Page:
While everyone knows the police are allowed to arrest a suspect in a case, a question they often still have is “How long can police detain me if they are not arresting me?”
The Constitution guarantees under the 4th Amendment that an individual is to be free from unreasonable searches and seizures. This is due to the fact that a person has, as part of his rights as a United States citizen, a reasonable expectation of privacy from government intrusion.
However, if a police officer has a warrant for your arrest or, even without that, a valid reason based on probable cause or reasonable suspicion, then they are allowed to arrest you. And additionally, a police officer in the course of performing his duty can detain a person temporarily in order to ask questions or to investigate a crime. This detainment, and the questions the police officer asks the suspect being detained, may or may not lead to an arrest. But how long can police detain you without charging you?
In the course of performing their public duty, police officers in the United States interact with criminals, as well as law-abiding members of the public alike. Oftentimes, in order for a police officer to actually catch a criminal or detain a suspect in a crime, they must conduct a thorough investigation and talk to and question members of the public (eyewitnesses, relatives, passersby, and the like) to figure out what actually happened. Because of this, in order to effectively do their jobs, police officers can and often do temporarily detain people in order to investigate the matter further and question them.
A detainment happens whenever a police officer uses enough force or a show of authority that a reasonable person would believe that they are not free to leave, including at a checkpoint. Generally, a police detainment that does not result in an arrest takes approximately from around fifteen to twenty minutes before the person being detained is allowed to leave. However, this time limit may vary on a case by case basis, depending on the particular situation, the severity of the case, and the police officer involved in the detaining.
Limitations on Police Detainment: How Long Can Police Detain Me?
But how long can police detain you? Although police officers are allowed to detain people in order to help them pursue leads and figure out what happened in a given situation, there are certain limitations on this power of detainment. First, the police officer must tell you whether or not you are actually being detained. This can be determined by simply asking the police officer, “Am I free to leave?” If the police officer says yes, then you are free to leave and go about your business without any further delay.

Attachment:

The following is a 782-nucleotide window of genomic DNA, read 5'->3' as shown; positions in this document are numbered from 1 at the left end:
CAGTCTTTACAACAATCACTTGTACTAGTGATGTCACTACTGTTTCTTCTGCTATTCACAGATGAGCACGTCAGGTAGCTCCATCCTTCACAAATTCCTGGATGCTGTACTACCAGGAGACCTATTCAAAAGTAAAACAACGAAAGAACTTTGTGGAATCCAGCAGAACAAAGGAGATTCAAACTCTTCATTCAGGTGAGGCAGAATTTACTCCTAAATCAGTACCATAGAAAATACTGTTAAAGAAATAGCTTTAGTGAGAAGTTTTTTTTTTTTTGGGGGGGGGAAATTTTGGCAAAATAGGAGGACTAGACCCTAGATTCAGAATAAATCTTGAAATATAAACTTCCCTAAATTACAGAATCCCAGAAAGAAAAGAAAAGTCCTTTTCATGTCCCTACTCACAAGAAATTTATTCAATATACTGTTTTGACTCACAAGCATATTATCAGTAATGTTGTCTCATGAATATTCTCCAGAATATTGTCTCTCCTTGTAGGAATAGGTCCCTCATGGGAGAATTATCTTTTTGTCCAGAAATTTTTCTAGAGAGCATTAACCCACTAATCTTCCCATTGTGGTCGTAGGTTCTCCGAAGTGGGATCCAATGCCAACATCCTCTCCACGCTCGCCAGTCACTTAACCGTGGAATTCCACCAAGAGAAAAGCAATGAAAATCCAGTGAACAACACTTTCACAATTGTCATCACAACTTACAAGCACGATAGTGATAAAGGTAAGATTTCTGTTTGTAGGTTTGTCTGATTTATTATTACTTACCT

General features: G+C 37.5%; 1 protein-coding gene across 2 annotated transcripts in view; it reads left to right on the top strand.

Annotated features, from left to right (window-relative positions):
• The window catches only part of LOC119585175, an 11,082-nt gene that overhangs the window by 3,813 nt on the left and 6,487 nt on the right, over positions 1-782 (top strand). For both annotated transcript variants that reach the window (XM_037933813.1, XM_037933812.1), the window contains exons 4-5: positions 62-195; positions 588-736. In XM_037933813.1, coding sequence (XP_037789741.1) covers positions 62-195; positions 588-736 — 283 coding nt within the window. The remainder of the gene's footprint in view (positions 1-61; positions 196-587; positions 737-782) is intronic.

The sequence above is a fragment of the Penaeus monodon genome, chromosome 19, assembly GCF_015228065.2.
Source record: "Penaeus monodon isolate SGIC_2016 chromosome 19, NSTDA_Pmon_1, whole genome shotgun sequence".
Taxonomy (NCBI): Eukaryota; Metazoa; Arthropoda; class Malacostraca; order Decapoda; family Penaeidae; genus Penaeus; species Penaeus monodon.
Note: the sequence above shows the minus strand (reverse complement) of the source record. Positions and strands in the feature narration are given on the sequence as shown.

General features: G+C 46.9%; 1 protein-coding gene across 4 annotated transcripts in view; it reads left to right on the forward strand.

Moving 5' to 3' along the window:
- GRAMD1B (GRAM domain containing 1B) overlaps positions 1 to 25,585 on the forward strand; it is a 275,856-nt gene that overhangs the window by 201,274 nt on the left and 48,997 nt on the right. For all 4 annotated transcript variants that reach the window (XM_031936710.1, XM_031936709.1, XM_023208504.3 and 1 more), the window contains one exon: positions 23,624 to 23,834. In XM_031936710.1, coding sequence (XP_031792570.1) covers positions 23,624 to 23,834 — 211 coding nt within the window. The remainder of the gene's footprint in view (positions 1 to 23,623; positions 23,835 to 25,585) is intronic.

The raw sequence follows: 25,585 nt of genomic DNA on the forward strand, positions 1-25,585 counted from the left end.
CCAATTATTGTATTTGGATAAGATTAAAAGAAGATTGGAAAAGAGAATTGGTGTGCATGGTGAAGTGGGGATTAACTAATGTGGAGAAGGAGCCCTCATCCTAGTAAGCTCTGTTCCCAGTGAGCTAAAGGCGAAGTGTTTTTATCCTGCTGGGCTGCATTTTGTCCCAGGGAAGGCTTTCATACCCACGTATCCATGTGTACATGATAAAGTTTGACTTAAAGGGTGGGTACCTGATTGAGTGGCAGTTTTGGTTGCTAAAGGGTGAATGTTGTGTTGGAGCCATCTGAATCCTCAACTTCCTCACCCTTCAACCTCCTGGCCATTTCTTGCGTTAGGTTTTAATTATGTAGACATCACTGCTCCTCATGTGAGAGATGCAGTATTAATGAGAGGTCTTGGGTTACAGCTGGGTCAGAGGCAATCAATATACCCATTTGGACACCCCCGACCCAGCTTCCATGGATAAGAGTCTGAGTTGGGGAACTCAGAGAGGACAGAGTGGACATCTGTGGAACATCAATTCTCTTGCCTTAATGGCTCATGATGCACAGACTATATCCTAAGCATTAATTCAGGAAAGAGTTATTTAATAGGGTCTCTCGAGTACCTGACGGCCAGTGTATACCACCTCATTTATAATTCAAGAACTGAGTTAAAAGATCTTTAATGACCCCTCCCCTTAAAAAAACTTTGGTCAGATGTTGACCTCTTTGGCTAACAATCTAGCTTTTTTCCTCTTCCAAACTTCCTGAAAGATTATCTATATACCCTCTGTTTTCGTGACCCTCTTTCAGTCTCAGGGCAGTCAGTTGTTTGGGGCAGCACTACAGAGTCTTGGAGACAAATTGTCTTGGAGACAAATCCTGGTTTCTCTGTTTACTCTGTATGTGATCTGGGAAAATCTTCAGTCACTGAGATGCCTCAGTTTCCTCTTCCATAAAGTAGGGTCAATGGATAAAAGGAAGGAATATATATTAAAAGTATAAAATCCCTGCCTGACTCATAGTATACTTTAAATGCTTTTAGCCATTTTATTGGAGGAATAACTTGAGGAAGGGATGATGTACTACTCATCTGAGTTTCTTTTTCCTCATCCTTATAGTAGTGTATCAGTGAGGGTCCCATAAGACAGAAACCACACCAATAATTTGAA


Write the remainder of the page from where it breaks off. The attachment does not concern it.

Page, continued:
However, if the police officer says no, you are not free to leave, then you cannot leave until the police officer is finished with his questions for you or his investigation into the crime. This detainment can take anywhere from several minutes to several hours. If this is the case, and you are being detained by the police officer, then you can ask them whether they have reasonable suspicion or probable cause to keep you. If they have neither reasonable suspicion or probable cause to keep you, then they are generally not allowed to keep you. However, just because this is what the law requires, does not mean that they will follow it. Sometimes, there are police officers who do not follow the law.
Although this is a direct violation of your civil liberties, arguing the point with the police officer right then may only escalate the situation. As such, you should remember any violations on the part of the police in order to tell your lawyer at a later time and politely voice your objection to the officer, but avoid any further remarks. So how long can the police detain you depends on the particular situation, the severity of the case being investigated, and the particular officer involved.
If you or someone you know have been charged with a crime, it is important to consult with an experienced criminal defense attorney that can help zealously defend your case. Contact us at Minick Law, P.C. for a free consultation on your case.